Five years later, he moved to Singapore to take up his current post. He arrived here "totally ignorant of the culture, history and ways of doing things", and learnt by meeting civil servants, professionals and ordinary people.
Converts in Singapore
ONE thing he found out was that Singapore had a head start over many other countries in dealing with complexity issues. Its civil service had groups in several ministries with people trained to understand complexity and future studies, to prepare for future shocks.
"The thinkers in the civil service realised in the 1990s that the problems faced by Singapore were complex by nature and could not be solved by hierarchical or linear models of thinking," says Mr Vasbinder. "Singapore in itself is a complex system - one where the Western and Eastern worlds come together."
Singapore's future success, he thinks, will be determined by gaining superior insight into the dynamics of the way the world is changing.
The Complexity Programme set up at NTU three years ago was this year renamed Para Limes, which means "beyond boundaries". It laid the groundwork for the establishment of the Complexity Institute at the university this year.
Lessons from Lao Tzu
THE author of four books on innovation and knowledge management, Mr Vasbinder has not been able to put down a book he stumbled upon after arriving here, Dao De Jing.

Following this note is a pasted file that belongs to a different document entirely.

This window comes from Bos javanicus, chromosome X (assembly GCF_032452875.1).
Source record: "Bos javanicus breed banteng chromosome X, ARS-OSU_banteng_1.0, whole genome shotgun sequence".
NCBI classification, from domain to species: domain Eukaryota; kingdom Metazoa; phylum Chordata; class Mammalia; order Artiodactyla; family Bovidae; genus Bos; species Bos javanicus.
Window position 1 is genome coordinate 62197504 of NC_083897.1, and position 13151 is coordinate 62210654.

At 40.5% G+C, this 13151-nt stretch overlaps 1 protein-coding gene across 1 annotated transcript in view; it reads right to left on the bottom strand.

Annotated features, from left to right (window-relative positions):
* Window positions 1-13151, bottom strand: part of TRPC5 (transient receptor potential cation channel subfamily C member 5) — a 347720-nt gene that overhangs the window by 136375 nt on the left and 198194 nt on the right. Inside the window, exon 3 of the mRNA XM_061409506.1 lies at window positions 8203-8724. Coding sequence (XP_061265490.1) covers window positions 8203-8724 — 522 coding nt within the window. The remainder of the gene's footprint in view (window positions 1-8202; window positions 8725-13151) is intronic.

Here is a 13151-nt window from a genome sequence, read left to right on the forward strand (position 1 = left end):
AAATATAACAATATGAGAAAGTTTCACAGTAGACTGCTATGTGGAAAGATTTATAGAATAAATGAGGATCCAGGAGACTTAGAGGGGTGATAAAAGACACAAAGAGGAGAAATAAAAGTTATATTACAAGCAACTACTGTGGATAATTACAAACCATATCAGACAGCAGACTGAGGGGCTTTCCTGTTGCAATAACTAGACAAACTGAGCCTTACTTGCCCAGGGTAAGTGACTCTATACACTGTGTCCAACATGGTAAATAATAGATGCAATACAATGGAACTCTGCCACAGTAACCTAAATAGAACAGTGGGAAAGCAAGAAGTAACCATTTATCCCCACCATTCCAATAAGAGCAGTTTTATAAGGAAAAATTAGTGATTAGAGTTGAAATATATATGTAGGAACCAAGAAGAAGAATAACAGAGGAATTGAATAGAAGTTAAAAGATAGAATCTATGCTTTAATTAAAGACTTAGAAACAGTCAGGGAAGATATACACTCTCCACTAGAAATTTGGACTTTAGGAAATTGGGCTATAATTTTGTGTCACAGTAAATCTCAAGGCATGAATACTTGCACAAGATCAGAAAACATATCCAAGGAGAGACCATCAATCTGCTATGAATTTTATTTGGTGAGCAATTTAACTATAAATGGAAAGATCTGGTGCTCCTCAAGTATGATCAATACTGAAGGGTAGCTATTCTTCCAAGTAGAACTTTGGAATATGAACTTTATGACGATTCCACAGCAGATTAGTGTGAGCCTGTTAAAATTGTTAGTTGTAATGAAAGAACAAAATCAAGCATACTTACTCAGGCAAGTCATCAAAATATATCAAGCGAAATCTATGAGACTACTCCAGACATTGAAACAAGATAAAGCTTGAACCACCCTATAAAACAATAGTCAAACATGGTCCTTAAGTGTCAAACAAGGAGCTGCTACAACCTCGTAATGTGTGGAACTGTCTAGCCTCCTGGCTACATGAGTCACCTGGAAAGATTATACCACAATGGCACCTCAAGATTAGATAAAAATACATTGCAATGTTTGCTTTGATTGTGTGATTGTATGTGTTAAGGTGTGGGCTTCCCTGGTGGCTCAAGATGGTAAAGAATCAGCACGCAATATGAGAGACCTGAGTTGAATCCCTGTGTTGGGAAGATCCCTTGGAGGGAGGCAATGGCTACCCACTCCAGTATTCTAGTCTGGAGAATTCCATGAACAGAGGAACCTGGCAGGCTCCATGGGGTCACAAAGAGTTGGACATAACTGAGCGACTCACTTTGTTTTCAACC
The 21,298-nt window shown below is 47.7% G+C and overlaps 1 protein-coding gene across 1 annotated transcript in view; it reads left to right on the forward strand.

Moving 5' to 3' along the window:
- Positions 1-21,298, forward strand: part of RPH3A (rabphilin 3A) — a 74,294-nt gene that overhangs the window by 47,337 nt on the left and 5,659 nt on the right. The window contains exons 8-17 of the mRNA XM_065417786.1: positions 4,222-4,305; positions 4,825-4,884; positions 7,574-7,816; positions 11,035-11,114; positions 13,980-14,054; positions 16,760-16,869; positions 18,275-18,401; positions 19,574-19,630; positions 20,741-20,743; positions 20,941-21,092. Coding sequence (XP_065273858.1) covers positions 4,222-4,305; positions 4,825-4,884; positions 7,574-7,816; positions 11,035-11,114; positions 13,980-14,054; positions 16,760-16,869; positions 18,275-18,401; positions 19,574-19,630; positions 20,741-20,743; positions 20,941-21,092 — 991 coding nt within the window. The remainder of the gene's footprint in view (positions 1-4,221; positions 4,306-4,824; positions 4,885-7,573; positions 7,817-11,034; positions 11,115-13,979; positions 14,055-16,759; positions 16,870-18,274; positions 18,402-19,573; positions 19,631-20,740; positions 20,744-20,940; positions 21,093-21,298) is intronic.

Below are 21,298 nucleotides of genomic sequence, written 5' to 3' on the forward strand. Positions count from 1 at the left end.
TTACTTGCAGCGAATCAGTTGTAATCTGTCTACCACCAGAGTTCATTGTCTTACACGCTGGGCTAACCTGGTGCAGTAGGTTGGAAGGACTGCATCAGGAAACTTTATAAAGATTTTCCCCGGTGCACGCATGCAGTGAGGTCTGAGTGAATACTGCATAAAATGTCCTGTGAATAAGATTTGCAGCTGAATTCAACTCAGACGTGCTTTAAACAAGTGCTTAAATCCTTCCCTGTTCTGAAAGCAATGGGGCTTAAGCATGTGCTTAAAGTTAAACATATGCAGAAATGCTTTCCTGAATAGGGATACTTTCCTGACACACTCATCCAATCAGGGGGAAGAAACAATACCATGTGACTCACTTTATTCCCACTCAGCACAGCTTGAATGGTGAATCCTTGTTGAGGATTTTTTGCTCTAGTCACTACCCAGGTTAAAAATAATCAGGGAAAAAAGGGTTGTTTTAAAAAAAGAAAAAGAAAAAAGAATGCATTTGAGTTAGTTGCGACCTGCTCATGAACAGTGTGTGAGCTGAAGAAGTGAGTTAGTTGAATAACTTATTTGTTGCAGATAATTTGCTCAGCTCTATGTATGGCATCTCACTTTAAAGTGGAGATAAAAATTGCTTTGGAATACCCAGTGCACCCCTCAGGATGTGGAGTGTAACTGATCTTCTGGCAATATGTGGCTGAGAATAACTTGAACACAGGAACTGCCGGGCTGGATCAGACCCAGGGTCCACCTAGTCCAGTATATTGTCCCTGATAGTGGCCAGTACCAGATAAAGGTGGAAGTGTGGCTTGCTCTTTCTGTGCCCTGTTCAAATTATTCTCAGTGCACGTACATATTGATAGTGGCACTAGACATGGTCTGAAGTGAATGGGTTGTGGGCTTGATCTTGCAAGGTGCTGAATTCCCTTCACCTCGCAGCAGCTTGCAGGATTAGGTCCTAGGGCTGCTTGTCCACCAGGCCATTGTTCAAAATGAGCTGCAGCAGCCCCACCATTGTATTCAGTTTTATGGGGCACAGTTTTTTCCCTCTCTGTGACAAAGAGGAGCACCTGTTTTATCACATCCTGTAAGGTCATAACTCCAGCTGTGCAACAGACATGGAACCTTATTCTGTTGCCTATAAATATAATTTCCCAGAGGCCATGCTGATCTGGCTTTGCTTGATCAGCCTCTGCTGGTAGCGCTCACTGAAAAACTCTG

Written in the third century BC in China by the sage Lao Tzu, it is regarded by Taoists as the essential guide to living a rich spiritual and ethical life.
"It's a beautiful book, and the more I read it, the more I sense it embodies wisdom that seems to have been lost in our Western reductionist thinking," says Mr Vasbinder.
He reaches for the book in his room, which is sparsely furnished except for the blooms from two large pots of orchids. Like an excited schoolboy, he loudly recites his favourite stanza, Verse 63:
That in the world that is difficult
Emerges from what is easy
That which is great to the world
Emerges from what is tiny
"To me, that is pure complexity thinking. Everything is connected, and everything relates to each other," he says.
The West is only just discovering the complexity of the world, he adds, whereas China has always known it and people there arrange their lives according to it.
In going from Third World to First World, Singapore relied on the Western model of linear thinking, where clear goals are set by a group of leaders and people follow and achieve results.
But many of today's issues - falling birth rates, ageing populations, climate change, rising costs of health care - cannot be solved using linear ways of thinking.
Now that Singapore has become a First World country, its leaders have to create new ways of leading, says Mr Vasbinder.
This phase will be more challenging as there are no models for Singapore to follow. It must create new paths for itself, he says.
"The good news is that Singapore, which seems to have rules for everything, has no rules for complexity - yet," he says.
"Learning how to master complexity will allow it to gain a decisive advantage over those who don't."
Tomorrow: Can Singapore survive future disasters?